Several important statements have been made.
"Moscow is beginning to distance itself from what could happen in Minsk on October 25-26 and after these dates," said former Belarusian diplomat, ex-Lukashenka's assistant on international affairs Ihar Liashchenia.
Sviatlana Tsikhanouskaya's ultimatum will expire on October 25, after which the protesters are going to take more active action.
Liashchenia draws attention to the answer of Russian Foreign Minister Sergei Lavrov to the question about readiness for a change of power in Belarus (October 14): "It is necessary to see the prospects for the development of our allies, the steps that will allow us to maintain good, mutually beneficial relations with them, regardless of how the internal political events will develop."
"But on October 22, official Minsk could boast of threefold attention from Moscow at once. The "routine" visit of the director of the foreign intelligence service S. Naryshkin was framed by the statements of V. Putin and D. Peskov on the Belarusian theme," the Belarusian diplomat writes on his Facebook page.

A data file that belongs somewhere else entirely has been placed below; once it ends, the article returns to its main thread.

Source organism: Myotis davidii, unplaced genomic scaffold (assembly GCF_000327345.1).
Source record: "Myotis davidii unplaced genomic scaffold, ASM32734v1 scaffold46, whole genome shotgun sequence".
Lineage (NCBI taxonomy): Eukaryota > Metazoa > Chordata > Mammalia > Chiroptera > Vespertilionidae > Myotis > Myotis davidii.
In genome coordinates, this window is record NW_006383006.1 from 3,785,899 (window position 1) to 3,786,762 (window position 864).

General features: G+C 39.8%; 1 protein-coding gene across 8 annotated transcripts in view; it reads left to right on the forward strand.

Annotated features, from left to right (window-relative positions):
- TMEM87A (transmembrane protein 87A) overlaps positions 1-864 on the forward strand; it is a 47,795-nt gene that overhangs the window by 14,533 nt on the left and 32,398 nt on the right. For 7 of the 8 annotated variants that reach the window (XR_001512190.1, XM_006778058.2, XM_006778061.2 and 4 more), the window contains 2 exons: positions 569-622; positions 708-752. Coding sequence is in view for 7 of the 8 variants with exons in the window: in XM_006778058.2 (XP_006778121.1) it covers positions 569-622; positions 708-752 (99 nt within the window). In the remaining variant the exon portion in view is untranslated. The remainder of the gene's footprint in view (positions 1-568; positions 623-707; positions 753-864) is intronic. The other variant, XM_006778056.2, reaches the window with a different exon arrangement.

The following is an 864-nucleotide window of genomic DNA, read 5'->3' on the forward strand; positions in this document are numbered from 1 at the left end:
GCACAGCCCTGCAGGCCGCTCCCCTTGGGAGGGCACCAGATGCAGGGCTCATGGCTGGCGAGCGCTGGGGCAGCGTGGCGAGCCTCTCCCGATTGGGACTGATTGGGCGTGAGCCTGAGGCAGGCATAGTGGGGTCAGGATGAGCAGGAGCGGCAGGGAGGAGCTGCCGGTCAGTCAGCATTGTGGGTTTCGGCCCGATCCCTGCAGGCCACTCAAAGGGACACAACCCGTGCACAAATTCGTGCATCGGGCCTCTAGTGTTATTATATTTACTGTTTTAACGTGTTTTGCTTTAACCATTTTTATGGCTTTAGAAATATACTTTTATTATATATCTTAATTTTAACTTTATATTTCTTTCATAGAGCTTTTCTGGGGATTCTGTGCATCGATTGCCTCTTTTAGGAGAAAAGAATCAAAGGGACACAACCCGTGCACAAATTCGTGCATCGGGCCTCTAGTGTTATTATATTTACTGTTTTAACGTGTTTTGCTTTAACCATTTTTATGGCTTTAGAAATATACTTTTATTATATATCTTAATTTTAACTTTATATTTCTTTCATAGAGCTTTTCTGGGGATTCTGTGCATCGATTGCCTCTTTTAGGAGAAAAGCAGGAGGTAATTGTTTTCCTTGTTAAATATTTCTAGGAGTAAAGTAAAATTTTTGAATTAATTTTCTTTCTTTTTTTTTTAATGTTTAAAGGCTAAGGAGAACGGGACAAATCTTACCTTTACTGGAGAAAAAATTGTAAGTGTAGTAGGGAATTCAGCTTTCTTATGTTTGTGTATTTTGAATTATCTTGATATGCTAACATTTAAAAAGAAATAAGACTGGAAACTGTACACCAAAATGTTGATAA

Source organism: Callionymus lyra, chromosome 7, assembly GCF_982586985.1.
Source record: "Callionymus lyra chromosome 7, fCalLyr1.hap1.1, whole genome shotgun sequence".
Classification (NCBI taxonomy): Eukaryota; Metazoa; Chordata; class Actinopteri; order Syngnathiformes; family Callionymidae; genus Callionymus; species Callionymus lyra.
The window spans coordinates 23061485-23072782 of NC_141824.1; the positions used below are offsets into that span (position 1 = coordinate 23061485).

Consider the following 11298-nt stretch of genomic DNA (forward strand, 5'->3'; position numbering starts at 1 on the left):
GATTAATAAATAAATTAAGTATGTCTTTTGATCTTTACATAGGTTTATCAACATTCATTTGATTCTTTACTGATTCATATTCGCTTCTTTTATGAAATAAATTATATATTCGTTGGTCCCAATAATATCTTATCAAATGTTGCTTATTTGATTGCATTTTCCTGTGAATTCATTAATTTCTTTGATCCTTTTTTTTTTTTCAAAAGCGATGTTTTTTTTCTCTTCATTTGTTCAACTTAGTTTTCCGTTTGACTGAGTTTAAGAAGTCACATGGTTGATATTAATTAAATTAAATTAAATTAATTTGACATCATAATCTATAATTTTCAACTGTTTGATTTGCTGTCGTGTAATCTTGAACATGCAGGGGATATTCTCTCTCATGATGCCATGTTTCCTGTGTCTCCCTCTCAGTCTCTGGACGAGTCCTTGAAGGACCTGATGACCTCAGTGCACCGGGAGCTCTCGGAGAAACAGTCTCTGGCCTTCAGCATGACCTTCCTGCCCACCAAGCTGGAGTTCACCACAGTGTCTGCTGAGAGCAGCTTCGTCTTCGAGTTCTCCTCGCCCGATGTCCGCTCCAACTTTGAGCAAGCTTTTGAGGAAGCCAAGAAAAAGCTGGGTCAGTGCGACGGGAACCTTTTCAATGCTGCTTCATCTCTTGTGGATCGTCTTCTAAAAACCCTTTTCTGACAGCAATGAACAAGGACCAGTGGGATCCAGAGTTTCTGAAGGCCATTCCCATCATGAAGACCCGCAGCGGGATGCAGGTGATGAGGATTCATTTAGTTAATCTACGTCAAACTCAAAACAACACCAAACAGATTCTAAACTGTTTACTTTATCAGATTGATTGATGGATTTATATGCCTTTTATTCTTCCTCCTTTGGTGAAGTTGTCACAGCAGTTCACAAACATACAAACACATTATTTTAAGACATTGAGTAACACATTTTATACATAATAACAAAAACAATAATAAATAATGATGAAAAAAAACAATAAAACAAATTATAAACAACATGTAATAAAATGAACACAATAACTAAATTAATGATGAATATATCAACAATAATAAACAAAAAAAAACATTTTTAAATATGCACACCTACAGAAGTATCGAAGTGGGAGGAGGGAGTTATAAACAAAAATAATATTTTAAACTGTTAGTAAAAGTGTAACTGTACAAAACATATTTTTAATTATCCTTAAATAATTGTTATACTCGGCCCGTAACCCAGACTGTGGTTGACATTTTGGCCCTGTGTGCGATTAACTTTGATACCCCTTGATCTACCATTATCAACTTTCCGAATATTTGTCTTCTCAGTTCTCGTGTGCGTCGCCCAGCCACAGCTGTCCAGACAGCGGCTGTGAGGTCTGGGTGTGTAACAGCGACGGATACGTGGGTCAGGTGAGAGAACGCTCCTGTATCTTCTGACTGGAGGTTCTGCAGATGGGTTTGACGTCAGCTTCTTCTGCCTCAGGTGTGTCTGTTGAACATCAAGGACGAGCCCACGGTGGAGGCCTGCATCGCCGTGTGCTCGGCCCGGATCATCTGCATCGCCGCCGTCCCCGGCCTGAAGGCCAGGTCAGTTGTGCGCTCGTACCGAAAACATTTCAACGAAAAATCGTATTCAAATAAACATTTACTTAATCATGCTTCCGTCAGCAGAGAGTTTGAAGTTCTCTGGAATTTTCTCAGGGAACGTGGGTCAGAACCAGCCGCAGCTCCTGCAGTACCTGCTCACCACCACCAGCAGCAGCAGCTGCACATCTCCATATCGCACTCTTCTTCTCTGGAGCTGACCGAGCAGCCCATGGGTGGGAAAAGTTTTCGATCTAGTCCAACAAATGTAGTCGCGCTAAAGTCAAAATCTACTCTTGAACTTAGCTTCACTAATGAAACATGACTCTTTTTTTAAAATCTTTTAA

At the Valdai Discussion Club meeting, V. Putin admitted that the Belarusian security forces used unjustified cruelty. And he expressed the opinion that those who allowed this must be held accountable.
And his press secretary, in an interview with the Big Game tv show, completed the description of the depth of Russian-Belarusian relations with the conclusion that "for Putin and for Russia, the main thing is not personal relations with Lukashenka. The main thing is relations with the Belarusian people, brotherly for us," notes Liashchenia.
What politicians cannot publicly say themselves, they entrusted NTV presenter Irada Zeynalova, who said on October 18: "Lukashenka must understand that the next tranche, which will also go to pay off debts, will very much depend on how he fulfills his promises on the transit of oil products through our ports and on the referendum on the Constitution, after which elections should be held."